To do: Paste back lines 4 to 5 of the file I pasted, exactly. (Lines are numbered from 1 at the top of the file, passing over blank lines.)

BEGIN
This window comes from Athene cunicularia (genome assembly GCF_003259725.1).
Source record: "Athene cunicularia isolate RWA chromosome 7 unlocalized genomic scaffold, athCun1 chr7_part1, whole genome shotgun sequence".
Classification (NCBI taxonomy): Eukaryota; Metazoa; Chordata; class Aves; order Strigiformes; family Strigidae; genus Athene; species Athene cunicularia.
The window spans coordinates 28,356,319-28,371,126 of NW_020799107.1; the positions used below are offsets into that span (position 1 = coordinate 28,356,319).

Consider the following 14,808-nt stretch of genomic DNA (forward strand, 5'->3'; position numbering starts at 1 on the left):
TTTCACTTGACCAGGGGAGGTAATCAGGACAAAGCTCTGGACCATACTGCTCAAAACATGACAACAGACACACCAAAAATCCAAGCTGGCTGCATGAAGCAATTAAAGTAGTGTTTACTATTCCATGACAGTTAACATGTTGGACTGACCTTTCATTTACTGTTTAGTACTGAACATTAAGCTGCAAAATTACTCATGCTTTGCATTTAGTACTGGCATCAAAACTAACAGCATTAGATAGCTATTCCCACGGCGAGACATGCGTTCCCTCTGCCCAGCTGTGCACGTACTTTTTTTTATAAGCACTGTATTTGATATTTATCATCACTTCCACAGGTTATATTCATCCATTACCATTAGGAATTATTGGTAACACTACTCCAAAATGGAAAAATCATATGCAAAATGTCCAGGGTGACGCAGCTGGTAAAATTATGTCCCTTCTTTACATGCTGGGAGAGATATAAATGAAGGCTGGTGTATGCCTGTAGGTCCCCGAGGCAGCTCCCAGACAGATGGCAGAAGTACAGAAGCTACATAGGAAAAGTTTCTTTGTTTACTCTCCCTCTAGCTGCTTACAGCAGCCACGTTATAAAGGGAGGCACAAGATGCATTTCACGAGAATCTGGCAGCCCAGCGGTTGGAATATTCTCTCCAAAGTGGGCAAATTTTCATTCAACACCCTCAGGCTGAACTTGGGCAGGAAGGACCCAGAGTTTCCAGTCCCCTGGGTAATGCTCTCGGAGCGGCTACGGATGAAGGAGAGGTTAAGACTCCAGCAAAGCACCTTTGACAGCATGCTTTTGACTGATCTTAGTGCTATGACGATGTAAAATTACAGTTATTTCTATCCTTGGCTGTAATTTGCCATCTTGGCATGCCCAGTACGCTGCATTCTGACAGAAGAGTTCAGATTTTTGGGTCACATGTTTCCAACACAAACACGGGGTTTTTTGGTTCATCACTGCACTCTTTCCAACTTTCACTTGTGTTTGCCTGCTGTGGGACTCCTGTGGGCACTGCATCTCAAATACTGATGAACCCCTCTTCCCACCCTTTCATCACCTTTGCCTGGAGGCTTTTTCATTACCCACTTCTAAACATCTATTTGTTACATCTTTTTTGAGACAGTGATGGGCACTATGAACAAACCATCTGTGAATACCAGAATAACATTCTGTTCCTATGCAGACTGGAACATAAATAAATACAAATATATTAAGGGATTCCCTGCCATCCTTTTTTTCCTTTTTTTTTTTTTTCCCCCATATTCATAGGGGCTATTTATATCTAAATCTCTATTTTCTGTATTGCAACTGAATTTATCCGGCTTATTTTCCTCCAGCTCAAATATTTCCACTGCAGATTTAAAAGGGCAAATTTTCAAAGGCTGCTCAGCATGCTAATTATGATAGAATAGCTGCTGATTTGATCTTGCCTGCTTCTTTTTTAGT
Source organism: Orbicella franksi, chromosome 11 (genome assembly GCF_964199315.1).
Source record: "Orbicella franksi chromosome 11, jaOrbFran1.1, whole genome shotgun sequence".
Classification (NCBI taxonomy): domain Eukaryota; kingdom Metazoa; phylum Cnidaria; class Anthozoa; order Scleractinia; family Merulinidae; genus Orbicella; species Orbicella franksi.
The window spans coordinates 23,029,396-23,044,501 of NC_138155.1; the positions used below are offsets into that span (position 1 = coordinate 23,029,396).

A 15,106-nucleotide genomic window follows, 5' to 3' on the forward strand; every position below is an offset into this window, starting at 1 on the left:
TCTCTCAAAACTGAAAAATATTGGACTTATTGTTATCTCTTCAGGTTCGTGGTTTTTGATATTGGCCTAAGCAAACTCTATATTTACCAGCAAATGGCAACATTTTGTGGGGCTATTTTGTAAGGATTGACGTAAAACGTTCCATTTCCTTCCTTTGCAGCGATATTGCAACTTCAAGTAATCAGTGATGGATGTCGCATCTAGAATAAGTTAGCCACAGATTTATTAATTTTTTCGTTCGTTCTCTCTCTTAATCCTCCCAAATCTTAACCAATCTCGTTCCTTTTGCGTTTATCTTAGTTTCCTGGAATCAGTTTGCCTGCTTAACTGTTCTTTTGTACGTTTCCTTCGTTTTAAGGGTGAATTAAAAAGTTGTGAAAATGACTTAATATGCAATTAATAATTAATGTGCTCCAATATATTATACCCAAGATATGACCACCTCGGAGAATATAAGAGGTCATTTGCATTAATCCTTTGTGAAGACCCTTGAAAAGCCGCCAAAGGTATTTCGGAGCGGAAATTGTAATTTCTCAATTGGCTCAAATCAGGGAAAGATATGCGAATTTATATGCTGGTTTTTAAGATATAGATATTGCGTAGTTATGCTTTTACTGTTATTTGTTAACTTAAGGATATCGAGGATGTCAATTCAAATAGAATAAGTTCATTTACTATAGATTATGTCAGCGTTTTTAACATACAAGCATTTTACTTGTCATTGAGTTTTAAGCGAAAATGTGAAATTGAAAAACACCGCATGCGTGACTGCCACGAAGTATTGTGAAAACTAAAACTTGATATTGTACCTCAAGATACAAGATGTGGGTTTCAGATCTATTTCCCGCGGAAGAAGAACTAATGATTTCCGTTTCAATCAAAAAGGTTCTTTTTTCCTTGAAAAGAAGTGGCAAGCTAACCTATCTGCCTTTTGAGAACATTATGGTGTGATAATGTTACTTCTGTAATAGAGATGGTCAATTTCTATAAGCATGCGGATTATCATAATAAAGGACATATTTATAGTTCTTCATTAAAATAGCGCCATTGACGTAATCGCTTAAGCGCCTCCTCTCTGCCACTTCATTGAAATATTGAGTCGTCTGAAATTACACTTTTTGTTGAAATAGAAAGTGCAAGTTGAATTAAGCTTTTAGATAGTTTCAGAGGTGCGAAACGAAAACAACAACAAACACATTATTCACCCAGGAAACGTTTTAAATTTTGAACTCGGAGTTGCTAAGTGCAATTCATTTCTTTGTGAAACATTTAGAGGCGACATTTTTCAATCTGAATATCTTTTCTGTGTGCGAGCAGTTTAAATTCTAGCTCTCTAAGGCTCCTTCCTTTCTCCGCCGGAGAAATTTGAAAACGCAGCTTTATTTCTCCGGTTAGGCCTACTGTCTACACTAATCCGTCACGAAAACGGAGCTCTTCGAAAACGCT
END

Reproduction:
The window spans coordinates 28,356,319-28,371,126 of NW_020799107.1; the positions used below are offsets into that span (position 1 = coordinate 28,356,319).

Consider the following 14,808-nt stretch of genomic DNA (forward strand, 5'->3'; position numbering starts at 1 on the left):